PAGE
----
MARSHALL — With most of the Holy Redeemer School students and staff watching, eighth graders took turns launching their water bottle rockets into the air.
Along with big smiles and high-fives from the participants, there was a lot of applause coming from those observing the blast-off process.
“It’s really awesome,” eighth grader Henry Herrick said about the physics project. “It’s the best one that I’ve ever done in this school.
Despite a few mis-fires, Herrick said he thought his team had been doing well overall. While the effort was a lot of fun, he said there were several challenges.
“It was a challenge to build it exactly how you want it because the fins have to be the exact height,” Herrick said. “Otherwise it’ll get in the way. And your rocket has to be tall enough where it can reach the bottom (of the launcher).”
Teams quickly learned that when the smallest rockets struggled to fly more than a few feet. Smaller rockets also contained less water.
“You add water and when the rocket launches, the pressure pushes all the water out and it propels it up,” Herrick said.
Science teacher Sharon Wenker said the students learn a lot throughout the process.
“In science class, students learn about aerospace engineering, engineering design and redesign, Newton’s Laws of Motion, teamwork and problem solving,” Wenker said. “Students research the principles of rocketry. They work in teams to design, construct and launch a rocket made from a 2-liter plastic bottle. Students also determine the volume of water and amount of air pressure needed to launch their rocket.”
Wenker pointed out that the students’ goals are to achieve the greatest trajectory. She also challenged them to shoot their rockets over the goal posts for an added bonus.
“The students compare their accomplishments and challenges with classmates,” she said. “Their goal is to get the greatest distance. And if someone gets it through the goal posts, I will treat the team to Dairy Queen.”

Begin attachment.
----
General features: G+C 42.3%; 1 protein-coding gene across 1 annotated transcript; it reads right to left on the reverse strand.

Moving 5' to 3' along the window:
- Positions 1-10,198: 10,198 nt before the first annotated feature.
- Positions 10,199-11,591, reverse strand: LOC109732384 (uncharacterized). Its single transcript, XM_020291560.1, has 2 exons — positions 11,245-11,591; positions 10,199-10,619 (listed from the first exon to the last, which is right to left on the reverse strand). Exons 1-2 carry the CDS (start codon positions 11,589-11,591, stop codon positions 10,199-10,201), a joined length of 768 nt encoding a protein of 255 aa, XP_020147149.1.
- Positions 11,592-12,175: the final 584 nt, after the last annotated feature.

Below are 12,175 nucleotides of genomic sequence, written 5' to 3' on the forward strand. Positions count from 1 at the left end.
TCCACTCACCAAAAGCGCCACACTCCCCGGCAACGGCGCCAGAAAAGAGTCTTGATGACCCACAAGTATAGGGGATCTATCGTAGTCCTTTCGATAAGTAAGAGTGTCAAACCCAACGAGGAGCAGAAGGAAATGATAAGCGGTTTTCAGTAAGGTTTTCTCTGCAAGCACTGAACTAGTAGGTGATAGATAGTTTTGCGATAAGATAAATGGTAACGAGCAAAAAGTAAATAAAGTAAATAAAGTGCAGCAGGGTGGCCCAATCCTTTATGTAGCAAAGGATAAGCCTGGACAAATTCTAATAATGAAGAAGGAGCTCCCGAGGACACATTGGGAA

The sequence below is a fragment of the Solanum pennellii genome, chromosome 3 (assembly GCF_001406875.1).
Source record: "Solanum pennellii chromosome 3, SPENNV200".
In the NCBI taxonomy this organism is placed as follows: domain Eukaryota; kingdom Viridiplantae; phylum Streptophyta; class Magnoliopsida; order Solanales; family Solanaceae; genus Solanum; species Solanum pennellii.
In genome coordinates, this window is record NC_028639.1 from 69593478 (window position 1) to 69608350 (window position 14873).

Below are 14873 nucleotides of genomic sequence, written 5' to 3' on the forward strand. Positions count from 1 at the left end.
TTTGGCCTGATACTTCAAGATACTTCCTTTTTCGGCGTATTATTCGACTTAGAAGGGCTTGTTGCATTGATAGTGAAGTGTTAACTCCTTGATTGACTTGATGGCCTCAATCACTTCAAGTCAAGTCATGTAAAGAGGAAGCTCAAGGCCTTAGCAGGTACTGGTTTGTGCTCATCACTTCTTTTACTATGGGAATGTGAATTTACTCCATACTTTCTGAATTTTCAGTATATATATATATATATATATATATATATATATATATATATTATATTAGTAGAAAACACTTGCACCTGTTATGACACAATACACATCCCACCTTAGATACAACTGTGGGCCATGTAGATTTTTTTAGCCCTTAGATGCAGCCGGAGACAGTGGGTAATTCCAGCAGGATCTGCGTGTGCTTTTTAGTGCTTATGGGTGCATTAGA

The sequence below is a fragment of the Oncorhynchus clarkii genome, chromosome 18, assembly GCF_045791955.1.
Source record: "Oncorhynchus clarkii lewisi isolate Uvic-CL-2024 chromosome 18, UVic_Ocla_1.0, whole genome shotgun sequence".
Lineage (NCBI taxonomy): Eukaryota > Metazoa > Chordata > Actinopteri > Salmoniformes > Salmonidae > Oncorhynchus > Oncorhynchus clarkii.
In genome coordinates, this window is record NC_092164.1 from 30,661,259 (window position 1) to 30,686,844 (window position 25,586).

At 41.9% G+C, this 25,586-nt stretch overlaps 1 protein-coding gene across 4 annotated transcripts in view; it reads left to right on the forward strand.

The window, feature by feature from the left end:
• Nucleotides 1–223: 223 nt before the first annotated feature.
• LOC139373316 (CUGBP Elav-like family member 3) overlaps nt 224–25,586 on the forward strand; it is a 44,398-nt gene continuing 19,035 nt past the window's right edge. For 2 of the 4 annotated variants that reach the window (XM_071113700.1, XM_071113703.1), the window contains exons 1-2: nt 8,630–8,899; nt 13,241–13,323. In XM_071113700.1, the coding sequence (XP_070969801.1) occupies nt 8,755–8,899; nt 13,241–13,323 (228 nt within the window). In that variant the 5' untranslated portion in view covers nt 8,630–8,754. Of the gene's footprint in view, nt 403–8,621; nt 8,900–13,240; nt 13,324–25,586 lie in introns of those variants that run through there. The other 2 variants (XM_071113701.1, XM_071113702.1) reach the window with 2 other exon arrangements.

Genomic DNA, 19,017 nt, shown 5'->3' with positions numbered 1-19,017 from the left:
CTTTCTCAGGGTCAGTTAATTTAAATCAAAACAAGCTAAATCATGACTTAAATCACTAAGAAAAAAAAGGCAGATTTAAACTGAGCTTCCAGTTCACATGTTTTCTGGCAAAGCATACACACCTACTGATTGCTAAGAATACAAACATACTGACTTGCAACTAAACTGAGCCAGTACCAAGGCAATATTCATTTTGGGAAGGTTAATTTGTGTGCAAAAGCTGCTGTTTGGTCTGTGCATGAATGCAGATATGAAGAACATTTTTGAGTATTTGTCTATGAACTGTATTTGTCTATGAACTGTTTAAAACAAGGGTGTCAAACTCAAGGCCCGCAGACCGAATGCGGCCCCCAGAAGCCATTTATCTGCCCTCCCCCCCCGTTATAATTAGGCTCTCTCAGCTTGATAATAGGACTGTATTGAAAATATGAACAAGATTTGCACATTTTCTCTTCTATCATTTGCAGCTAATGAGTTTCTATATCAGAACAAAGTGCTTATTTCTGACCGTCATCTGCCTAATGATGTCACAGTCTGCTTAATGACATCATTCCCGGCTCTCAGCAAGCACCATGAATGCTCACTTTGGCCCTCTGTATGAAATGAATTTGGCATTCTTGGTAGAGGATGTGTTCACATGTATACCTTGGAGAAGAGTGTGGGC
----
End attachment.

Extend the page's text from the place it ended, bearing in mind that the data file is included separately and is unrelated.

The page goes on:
Braxton Seifert was the first student to launch a rocket. He recorded a distance of 46.3 meters as his rocket came to rest extremely close to the goal posts.
“It was so close,” Seifert said. “I just needed the wind.”
The team of Bri Simpson, Nnenna Ongeaghala, Ava Holmgren and Brooke Andries also had one of their rockets reach the goal posts.
“I think it went good,” Simpson said. “I think we all thought the first one was going to go farther, though.”
Overall, Simpson said she thought the project went well.
“We did a lot of work on this, like a lot of research on our rockets,” she said. “We learned about different types of drags for our rockets and that these (six-inches long and three-inches wide with rounded ends) were the best shaped fins. Then we used a previous design for the top part.”
When asked if there was anything that the team could’ve done differently, Simpson said ‘No.”
“We did the best we could,” she said.
While the eighth graders were supposed to have two test launch opportunities, rainy weather kept them indoors and unable to potentially learn from early mistakes.
The team of John Boerboom and John Gruhot perhaps got the biggest reaction from on-lookers as one of their rockets flew high in the air to the right — and over the top of a nearby house.
“It landed on the concrete after going over the house,” Boerboom said. “I think it did that because when I put it on (the launcher), this wing got a little bent. I think that had some impact on (the flight).”
Boerboom said he really enjoyed the entire project.
“I think this is really fun,” he said. “Everybody is in a team. We both built two separate rockets, to see whose would go the farthest.”
According to Boerboom, there was a lot to learn about the process.
“We learned about how to make it so the rocket will go up at a good enough pace and make it as far as it can go,” Boerboom said. “I think the biggest challenge is making it so the wings don’t interfere with it taking off when you put it on the stopper.”
Wenker said the eighth graders are learning about the earth and physics in science class.
“They’re learning about atmosphere right now, but the physics is added just to get their interest,” she said.
Wenker invited all of the Holy Redeemer School students and staff to come out and watch the final launch for her students. She included a little science-related humor along with the notice.
“As long as the weather cooperates, the schedule will not change,” Wenker said. “Conditions that may cause a postponement include: lightning, heavy rain, wind, hurricane, earthquake or tornado.”
While cool, the weather did cooperate as there was a lot of sun and very little wind.